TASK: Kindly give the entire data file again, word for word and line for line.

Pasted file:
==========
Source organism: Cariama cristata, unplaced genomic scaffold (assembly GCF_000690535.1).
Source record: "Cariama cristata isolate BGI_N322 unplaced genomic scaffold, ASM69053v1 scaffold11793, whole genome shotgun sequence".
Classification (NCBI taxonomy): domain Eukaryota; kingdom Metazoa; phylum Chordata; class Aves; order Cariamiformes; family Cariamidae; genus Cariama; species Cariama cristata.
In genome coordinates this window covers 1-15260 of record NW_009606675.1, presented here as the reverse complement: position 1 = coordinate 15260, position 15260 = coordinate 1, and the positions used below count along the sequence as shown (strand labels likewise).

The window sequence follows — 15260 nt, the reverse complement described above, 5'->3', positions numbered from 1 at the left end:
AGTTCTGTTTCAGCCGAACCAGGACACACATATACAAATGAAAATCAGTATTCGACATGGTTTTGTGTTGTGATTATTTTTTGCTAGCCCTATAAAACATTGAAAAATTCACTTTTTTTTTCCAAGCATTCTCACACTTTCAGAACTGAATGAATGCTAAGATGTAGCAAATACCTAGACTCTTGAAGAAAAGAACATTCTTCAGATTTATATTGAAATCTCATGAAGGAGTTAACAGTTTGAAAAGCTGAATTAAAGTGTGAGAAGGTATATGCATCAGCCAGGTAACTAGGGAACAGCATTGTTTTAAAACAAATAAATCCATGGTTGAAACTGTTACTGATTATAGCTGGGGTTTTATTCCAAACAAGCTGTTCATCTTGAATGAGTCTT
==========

Source organism: Cariama cristata, unplaced genomic scaffold (assembly GCF_000690535.1).
Source record: "Cariama cristata isolate BGI_N322 unplaced genomic scaffold, ASM69053v1 scaffold11793, whole genome shotgun sequence".
Classification (NCBI taxonomy): domain Eukaryota; kingdom Metazoa; phylum Chordata; class Aves; order Cariamiformes; family Cariamidae; genus Cariama; species Cariama cristata.
In genome coordinates this window covers 1-15260 of record NW_009606675.1, presented here as the reverse complement: position 1 = coordinate 15260, position 15260 = coordinate 1, and the positions used below count along the sequence as shown (strand labels likewise).

The window sequence follows — 15260 nt, the reverse complement described above, 5'->3', positions numbered from 1 at the left end:
AGTTCTGTTTCAGCCGAACCAGGACACACATATACAAATGAAAATCAGTATTCGACATGGTTTTGTGTTGTGATTATTTTTTGCTAGCCCTATAAAACATTGAAAAATTCACTTTTTTTTTCCAAGCATTCTCACACTTTCAGAACTGAATGAATGCTAAGATGTAGCAAATACCTAGACTCTTGAAGAAAAGAACATTCTTCAGATTTATATTGAAATCTCATGAAGGAGTTAACAGTTTGAAAAGCTGAATTAAAGTGTGAGAAGGTATATGCATCAGCCAGGTAACTAGGGAACAGCATTGTTTTAAAACAAATAAATCCATGGTTGAAACTGTTACTGATTATAGCTGGGGTTTTATTCCAAACAAGCTGTTCATCTTGAATGAGTCTT